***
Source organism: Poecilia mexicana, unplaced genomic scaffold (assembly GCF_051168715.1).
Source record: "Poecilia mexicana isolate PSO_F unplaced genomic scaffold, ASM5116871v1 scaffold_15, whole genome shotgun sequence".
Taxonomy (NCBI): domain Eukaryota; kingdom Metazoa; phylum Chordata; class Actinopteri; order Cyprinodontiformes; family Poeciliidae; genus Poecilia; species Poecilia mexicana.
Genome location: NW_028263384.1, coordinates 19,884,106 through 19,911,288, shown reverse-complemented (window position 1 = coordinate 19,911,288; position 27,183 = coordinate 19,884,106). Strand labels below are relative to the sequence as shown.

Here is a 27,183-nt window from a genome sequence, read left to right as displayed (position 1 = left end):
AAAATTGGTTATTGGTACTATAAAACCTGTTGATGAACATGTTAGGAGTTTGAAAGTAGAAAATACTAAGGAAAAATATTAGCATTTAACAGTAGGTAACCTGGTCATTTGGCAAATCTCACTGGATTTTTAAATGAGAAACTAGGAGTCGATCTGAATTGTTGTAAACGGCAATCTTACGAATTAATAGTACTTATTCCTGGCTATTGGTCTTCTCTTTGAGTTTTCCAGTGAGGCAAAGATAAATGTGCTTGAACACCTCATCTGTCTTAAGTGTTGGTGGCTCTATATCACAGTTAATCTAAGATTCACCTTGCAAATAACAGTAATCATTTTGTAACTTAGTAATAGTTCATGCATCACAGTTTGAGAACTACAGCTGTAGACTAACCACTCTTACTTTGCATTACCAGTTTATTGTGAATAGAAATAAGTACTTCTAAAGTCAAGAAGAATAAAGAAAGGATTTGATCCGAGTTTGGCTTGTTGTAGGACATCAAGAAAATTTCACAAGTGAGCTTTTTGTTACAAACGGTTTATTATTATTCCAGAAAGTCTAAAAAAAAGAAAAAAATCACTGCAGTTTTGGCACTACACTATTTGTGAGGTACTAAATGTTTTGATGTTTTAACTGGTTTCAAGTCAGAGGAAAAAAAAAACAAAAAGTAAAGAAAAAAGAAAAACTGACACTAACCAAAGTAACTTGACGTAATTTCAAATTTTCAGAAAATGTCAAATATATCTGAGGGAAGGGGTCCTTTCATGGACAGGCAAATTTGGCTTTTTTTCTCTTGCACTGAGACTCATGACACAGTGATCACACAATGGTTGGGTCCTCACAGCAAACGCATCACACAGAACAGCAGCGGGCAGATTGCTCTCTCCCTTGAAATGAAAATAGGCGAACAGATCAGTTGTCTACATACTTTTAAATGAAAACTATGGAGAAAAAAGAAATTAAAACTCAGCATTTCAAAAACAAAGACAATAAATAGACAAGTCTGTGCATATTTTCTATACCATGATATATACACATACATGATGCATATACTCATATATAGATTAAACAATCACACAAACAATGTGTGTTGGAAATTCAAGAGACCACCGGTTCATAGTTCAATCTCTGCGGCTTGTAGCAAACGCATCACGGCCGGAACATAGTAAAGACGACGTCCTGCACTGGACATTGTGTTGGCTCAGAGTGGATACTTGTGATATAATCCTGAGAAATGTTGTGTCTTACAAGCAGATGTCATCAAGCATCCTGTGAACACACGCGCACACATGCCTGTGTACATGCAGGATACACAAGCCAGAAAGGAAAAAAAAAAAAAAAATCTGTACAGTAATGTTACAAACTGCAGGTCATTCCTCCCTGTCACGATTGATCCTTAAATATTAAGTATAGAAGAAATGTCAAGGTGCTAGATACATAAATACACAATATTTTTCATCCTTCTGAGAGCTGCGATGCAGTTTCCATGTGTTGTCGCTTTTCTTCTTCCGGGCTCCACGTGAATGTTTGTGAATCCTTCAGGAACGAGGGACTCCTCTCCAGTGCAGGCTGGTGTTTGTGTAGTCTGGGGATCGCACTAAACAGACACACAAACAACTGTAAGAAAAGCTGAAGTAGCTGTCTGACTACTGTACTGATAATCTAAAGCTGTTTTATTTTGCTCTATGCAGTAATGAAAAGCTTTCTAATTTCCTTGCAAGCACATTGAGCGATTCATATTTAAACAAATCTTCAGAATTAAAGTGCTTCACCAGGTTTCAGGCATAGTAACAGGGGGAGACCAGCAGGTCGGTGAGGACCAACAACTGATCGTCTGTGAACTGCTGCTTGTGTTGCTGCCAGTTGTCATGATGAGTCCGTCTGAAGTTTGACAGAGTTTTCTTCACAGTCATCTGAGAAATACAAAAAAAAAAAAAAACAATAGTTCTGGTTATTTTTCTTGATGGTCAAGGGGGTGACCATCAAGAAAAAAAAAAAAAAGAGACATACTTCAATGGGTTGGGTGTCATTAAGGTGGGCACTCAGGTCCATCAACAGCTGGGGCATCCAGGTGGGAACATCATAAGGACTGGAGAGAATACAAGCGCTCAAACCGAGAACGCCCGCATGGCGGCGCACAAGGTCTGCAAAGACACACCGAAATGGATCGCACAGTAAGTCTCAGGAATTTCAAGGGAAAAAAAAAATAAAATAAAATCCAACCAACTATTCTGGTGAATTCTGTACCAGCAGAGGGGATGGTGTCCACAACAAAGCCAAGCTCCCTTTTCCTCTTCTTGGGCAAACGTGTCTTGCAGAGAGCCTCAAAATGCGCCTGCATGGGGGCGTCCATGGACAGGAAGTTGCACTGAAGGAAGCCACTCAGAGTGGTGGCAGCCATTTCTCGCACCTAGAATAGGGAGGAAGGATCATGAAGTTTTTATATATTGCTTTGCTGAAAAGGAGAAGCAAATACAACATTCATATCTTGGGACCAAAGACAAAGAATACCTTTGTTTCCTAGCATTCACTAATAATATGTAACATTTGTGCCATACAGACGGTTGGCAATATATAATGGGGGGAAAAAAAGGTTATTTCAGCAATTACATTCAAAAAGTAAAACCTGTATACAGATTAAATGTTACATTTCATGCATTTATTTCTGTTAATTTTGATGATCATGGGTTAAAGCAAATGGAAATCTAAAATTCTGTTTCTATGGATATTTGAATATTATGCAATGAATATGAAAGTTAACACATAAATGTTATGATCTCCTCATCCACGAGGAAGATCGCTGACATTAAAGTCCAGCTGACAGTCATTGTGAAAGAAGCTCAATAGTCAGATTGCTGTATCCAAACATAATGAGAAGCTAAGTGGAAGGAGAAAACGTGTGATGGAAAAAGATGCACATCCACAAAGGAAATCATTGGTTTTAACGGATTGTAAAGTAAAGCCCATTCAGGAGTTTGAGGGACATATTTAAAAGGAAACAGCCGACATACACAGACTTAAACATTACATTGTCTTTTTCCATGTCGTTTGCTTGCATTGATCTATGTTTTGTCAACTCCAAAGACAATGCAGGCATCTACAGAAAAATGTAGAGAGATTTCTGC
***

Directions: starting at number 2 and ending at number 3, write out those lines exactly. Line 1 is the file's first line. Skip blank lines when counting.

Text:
Source record: "Poecilia mexicana isolate PSO_F unplaced genomic scaffold, ASM5116871v1 scaffold_15, whole genome shotgun sequence".
Taxonomy (NCBI): domain Eukaryota; kingdom Metazoa; phylum Chordata; class Actinopteri; order Cyprinodontiformes; family Poeciliidae; genus Poecilia; species Poecilia mexicana.